*

Not quite, I think. This is one function at different values of x, the Wronskian is about n different functions.

Tables of higher-order differences were used fundamentally for interpolation and error detection in tables of function values (remember those?), but rarely computed to the full extent - usually only until the effects of truncation set in and the differences start alternating in sign.

*>
*

> Ravi.

*> -------------------------------------------------------
**> Ravi Varadhan, Ph.D.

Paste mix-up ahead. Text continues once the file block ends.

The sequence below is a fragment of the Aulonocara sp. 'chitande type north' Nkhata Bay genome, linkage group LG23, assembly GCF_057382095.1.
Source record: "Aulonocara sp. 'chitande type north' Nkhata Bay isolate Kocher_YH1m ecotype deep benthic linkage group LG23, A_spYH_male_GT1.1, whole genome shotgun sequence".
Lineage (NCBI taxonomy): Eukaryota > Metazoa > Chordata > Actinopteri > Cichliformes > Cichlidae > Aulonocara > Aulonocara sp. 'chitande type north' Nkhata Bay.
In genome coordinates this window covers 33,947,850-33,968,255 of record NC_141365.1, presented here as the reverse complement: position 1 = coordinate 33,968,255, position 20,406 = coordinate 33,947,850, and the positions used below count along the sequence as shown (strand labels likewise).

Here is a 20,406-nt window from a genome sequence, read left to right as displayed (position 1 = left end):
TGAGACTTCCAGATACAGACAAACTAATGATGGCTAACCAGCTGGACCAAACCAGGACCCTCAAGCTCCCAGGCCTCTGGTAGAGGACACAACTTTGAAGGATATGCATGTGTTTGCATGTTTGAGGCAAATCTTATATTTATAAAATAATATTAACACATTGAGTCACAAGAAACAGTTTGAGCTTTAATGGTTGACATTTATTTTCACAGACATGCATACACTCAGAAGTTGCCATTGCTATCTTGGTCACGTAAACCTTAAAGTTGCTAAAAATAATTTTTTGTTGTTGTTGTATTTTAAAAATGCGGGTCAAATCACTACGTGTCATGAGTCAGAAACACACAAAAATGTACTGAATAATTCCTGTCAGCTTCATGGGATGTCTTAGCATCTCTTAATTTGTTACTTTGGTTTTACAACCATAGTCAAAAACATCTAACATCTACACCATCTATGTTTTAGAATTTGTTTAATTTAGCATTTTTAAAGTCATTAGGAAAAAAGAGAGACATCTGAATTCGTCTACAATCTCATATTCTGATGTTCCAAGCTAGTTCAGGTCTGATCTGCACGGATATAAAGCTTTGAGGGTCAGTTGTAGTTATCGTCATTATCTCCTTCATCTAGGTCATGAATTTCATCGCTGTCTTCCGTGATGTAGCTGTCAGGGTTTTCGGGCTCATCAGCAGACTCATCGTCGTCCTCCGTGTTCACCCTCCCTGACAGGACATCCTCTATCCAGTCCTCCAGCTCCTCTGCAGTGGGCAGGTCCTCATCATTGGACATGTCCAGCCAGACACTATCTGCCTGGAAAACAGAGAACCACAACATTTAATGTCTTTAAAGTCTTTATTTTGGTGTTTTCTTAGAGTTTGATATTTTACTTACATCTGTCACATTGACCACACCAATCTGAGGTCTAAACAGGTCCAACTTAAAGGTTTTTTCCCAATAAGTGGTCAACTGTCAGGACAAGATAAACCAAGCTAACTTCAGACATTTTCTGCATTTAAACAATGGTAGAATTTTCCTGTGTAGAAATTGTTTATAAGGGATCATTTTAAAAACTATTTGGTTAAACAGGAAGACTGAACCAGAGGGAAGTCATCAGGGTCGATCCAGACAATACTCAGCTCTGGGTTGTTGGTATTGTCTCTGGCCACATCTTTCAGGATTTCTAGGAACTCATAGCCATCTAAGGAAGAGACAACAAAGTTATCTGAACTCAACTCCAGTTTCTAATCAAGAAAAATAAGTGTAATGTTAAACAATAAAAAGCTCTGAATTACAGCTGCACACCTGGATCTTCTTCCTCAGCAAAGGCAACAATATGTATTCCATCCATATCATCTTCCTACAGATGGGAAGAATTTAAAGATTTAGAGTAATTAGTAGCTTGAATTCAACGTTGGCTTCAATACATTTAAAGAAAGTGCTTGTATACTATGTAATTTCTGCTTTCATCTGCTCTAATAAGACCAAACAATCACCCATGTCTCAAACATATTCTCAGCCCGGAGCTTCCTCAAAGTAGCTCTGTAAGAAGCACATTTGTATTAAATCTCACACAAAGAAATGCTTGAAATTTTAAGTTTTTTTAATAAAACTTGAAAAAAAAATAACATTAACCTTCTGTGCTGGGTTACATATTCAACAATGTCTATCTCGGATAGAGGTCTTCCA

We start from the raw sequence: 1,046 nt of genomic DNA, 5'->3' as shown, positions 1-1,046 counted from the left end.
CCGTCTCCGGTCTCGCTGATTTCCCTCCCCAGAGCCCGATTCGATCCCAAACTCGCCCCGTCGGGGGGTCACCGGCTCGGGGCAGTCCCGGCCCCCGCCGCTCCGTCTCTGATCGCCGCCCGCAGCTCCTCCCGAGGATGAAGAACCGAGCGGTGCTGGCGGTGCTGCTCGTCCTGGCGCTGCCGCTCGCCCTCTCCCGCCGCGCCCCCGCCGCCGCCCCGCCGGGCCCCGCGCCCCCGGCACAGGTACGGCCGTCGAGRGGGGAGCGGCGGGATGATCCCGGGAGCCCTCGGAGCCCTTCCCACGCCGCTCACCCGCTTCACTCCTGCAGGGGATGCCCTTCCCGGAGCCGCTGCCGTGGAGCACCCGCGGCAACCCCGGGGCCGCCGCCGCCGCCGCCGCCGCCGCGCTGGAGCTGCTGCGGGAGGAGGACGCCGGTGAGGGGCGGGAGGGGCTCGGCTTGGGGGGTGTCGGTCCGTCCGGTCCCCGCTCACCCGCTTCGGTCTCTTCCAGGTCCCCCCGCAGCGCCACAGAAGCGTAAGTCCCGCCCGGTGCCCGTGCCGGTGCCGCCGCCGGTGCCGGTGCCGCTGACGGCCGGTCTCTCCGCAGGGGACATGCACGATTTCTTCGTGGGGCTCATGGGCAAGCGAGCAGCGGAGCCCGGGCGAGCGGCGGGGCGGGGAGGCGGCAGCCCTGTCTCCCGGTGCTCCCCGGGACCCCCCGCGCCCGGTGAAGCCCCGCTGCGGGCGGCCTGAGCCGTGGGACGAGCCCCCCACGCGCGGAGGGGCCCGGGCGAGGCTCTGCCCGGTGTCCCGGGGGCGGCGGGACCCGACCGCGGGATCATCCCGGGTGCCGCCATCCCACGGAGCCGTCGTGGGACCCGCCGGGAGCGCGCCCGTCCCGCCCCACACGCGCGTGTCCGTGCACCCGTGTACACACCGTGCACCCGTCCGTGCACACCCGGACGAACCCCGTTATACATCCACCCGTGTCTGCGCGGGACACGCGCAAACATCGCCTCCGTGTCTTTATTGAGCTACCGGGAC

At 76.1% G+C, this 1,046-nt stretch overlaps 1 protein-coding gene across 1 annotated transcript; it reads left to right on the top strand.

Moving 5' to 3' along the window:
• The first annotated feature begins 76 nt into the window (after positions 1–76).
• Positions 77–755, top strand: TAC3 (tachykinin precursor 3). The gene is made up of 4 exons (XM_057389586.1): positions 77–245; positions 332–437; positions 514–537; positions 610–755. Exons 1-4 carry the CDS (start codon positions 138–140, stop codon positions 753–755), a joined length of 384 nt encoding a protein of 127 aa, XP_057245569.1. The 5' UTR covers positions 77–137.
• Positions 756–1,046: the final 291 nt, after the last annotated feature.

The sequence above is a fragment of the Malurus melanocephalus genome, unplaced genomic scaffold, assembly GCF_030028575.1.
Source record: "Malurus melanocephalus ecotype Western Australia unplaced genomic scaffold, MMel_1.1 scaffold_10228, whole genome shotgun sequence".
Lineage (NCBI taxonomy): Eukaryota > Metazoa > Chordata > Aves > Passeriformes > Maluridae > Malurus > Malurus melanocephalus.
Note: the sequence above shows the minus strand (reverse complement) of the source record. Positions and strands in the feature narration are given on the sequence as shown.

**> Assistant Professor,
**> Division of Geriatric Medicine and Gerontology School of Medicine Johns Hopkins University
**>
**> Ph. (410) 502-2619
**> email: rvaradhan_at_jhmi.edu
**>
**>
**> -----Original Message-----
**> From: r-help-bounces_at_r-project.org [mailto:r-help-bounces_at_r-project.org] On Behalf Of Petr Savicky
**> Sent: Wednesday, April 27, 2011 11:01 AM
**> To: r-help_at_r-project.org
**> Subject: Re: [R] matrix of higher order differences
**>
**> On Wed, Apr 27, 2011 at 11:25:42AM +0000, Hans W Borchers wrote:
*